The nonprofit Remote Area Medical organization, founded in 1985, was created to provide health care services to underserved and economically disadvantaged communities. As RAM has grown through the years, student chapters have formed.
Now in its second year as a student organization at the University of Tennessee at Chattanooga, the RAM chapter brings UTC students to free pop-up clinics across the state to assist in providing vision, dental and general medical care to people in need.
After finding a love for volunteering at RAM clinics, senior Ella Williams, who majors in business while preparing to go to dental school, established a student RAM chapter at UTC.
“It’s hard to ask for care,” Williams said. “You see a lot of emotional people and, I mean, like anxious and crying.”
She said the student volunteers obviously can’t offer actual medical care, so “you’re more just dealing with patient flow. We’re comforting people or helping them know where to go.”
Growing up in Franklin, Tennessee, Williams was raised in a family where she never had to worry about whether she would get the care she needed. After going to her first RAM clinic, she was surprised to see how many people were really struggling to find health care.
“I had a lot of teeth issues and mouth issues growing up, and so I’m like, ‘Man, if I weren’t born into the family I was born into, would I still be in this position?’” Williams pondered.
She attended her first RAM clinic to get volunteer hours but left knowing she wanted to continue to help underserved people receive medical care.
“You look around and you see all these people with smiles on their faces actually helping people,” she said, “and that’s the kind of thing I want to do.”
Sitting behind a screen all day trying to read an optometrist’s messy handwriting, Williams struggled through her first clinic experience. At the end of the day, she still wanted to continue.
“Even though [my job] wasn’t hands-on, I’m helping a doctor not have to spend 10 minutes doing this on the computer, so they could be going and checking this patient’s eyes,” Williams said.
Over the last few years, Williams traveled to as many clinics as possible across the state. Although the senior year crunch keeps her from going as often, she said she still loves the experience and prepares for a time when she can help underserved communities daily.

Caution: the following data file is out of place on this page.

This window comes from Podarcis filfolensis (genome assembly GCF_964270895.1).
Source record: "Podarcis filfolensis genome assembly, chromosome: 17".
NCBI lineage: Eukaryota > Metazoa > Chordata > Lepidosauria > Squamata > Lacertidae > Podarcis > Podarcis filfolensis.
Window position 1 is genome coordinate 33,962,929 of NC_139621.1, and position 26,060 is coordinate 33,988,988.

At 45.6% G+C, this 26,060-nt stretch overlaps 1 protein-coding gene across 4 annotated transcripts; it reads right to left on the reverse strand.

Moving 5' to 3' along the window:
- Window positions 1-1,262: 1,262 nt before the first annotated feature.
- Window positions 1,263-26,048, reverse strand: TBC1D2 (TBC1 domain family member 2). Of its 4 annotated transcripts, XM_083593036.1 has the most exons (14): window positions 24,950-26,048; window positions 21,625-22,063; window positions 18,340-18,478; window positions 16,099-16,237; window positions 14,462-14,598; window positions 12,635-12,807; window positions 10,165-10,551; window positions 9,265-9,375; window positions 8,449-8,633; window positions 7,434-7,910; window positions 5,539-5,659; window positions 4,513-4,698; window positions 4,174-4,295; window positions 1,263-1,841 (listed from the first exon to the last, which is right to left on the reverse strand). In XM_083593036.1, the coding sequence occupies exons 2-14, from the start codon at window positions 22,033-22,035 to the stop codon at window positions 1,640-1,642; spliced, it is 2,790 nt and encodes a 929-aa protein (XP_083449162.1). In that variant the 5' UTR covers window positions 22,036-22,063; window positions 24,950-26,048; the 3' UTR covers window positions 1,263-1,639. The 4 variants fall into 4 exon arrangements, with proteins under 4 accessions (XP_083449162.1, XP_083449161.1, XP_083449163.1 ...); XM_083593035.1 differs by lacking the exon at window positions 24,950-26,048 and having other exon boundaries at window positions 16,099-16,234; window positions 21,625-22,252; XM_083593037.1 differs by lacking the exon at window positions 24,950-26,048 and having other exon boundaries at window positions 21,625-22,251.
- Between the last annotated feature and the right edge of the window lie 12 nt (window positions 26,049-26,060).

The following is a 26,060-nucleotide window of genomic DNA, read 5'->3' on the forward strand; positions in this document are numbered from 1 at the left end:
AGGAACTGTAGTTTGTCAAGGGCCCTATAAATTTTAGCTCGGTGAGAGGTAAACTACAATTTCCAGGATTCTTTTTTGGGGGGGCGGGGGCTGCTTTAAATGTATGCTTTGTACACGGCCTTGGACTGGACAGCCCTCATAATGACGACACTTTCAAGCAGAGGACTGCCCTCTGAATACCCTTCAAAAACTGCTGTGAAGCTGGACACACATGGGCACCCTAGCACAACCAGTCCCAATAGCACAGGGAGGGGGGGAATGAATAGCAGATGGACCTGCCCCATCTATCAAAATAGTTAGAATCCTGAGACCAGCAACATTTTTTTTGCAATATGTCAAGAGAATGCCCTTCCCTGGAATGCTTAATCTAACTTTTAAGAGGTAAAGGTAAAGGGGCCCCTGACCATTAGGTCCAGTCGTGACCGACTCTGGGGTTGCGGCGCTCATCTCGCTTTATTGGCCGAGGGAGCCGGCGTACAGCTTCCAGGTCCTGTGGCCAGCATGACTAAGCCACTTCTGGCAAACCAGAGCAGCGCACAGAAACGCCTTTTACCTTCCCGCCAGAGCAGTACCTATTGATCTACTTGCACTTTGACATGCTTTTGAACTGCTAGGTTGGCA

“The people you’re serving are so thankful for your service,” Williams said. “Everyone, even the students, are so nice and there’s just a big community around with the common goal of providing health care to underserved communities.”
When Williams set out to establish a RAM chapter at UTC, she was unsure what she was getting herself into. Now, with dozens of members, she is happy to find so many students who want to help as much as she does.
After dreaming of becoming a dentist for so long, Williams often battles imposter syndrome, questioning how she got to where she is today. However, she finds comfort in feeling she’s following her destined path.
“I’m becoming the career that I chose at 10 years old,” Williams said. “I wrote my personal statement on it like in the Taylor Swift song ‘Invisible String’ and all.”
Comparing her career path to the Chinese legend of the Red Thread of Fate, which says an invisible red thread connects those destined to meet each other, Williams has found many instances in her life to always tie back to dentistry in some way.
“As I’ve gone through the years, I just feel like I’ve always had different dental things be pulled to me,” she said.
Now, Williams leans into the opportunities provided to her, taking every chance she gets to learn more about dentistry.
“I had to get my wisdom teeth out and the doctor, without even really knowing me, was like, ‘If you want to stay awake, you can.’ I’m like, ‘I would love to stay awake,”’ Williams recalled. “I got to stay awake for my wisdom teeth surgery, and he walked me through everything.”
After serving as RAM chapter president for a year, Williams passed along the title to junior Kaitlyn Acuna, who plans to enter emergency medicine.
Leading the chapter in its second year, Acuna strives to carry on Williams’ mission of gathering as many student volunteers as possible to be able to help more people.
“To go into any kind of health school…you need volunteer hours. They want to see that you care about giving back to your community,” Acuna said. “You can say you care for patients, but I feel like volunteering shows.”
Tightening the thread between UTC RAM and people in need, what started as a way to gain volunteer hours became a bridge connecting students to the communities surrounding them.
As the chapter grows, Acuna continues to work with Williams and advisor Theresa Blackman, assistant director of pre-health student services at UTC, to strengthen the student organization’s routine.
“What we’re looking for is the clinics that are within traveling distance for us,” Acuna said. “Then we as a chapter…coordinate carpooling there and kind of just let people know where the clinic is and stuff like that.”